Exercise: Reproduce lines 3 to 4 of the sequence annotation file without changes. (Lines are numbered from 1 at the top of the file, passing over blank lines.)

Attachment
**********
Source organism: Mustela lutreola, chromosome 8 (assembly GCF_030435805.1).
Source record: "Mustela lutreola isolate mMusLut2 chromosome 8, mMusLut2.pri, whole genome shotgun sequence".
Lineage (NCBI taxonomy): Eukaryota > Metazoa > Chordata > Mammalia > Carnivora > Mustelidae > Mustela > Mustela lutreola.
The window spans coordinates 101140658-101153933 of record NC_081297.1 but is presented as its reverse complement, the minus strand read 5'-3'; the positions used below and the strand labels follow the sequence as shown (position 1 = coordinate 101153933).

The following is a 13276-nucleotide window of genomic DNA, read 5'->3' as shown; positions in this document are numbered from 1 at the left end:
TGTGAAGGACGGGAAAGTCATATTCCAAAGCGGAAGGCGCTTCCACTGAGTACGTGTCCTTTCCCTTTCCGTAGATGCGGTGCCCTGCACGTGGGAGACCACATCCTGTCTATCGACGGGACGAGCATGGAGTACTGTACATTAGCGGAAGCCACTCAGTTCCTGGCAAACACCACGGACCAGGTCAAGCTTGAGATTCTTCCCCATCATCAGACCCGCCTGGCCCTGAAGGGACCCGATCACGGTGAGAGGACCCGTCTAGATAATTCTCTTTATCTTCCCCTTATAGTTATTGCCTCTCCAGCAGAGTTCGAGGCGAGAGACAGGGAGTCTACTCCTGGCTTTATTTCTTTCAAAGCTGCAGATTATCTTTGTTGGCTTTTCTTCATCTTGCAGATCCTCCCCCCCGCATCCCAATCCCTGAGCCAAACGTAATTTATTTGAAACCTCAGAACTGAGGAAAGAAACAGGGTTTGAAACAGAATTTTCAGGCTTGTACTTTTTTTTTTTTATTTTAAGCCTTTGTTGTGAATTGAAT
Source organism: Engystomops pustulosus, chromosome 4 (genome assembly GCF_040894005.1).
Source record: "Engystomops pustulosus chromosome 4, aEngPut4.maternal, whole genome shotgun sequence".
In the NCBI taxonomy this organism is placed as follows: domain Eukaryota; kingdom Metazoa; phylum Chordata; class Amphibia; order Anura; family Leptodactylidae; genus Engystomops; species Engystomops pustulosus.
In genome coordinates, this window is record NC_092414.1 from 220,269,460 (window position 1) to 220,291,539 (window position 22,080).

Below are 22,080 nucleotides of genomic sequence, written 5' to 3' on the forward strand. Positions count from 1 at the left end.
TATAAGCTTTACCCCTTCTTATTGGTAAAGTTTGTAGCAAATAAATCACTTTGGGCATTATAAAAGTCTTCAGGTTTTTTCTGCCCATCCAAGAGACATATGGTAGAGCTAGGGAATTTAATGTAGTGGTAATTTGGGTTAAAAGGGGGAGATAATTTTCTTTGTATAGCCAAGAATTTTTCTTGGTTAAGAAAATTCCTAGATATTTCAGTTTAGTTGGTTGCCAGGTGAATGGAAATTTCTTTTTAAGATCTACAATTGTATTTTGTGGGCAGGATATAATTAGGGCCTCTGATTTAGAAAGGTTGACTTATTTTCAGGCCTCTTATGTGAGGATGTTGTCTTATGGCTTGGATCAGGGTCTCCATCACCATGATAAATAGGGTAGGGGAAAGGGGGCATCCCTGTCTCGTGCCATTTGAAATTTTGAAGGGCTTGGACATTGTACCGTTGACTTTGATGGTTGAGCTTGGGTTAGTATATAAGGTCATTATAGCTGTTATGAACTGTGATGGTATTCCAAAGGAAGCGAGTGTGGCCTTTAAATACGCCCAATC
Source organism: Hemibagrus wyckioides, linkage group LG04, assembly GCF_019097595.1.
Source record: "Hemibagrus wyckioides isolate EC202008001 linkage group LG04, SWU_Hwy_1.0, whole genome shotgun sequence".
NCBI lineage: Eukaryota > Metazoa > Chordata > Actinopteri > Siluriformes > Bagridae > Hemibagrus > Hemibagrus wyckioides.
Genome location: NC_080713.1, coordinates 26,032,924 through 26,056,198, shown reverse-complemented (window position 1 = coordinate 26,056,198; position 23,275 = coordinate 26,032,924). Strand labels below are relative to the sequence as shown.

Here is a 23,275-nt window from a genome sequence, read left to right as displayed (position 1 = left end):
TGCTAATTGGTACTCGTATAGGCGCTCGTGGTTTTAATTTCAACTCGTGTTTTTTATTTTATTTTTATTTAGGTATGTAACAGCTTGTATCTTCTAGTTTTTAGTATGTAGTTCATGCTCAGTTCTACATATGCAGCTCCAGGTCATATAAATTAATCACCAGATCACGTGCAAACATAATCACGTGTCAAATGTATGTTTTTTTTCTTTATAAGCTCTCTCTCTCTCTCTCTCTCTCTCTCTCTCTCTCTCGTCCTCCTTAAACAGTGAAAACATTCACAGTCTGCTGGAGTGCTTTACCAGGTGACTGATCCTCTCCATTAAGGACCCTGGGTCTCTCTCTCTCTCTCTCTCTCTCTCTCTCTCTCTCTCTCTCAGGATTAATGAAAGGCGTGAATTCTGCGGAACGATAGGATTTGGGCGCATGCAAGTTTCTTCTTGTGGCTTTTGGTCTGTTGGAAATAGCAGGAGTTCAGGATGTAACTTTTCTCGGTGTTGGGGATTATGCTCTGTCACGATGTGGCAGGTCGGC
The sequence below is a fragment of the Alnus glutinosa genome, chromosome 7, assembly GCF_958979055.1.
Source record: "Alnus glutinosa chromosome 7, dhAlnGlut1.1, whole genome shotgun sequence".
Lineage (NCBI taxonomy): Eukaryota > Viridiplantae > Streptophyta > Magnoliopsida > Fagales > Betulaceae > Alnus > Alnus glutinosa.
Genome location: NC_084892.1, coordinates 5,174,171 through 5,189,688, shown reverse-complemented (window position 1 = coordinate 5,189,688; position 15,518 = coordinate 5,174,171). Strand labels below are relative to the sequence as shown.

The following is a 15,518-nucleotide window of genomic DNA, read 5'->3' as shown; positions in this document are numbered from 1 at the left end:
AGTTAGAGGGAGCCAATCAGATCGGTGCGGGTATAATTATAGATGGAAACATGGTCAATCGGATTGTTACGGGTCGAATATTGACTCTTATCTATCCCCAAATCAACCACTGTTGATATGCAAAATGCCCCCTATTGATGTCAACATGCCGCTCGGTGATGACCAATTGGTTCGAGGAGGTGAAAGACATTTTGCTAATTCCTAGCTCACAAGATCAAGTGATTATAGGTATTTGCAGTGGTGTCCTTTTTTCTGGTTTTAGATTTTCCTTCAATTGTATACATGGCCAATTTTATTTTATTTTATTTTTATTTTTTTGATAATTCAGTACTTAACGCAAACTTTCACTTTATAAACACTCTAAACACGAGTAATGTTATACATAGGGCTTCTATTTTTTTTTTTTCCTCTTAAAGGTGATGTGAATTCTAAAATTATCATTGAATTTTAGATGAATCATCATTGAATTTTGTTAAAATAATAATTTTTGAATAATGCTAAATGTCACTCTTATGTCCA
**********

Lineage (NCBI taxonomy): Eukaryota > Metazoa > Chordata > Mammalia > Carnivora > Mustelidae > Mustela > Mustela lutreola.
The window spans coordinates 101140658-101153933 of record NC_081297.1 but is presented as its reverse complement, the minus strand read 5'-3'; the positions used below and the strand labels follow the sequence as shown (position 1 = coordinate 101153933).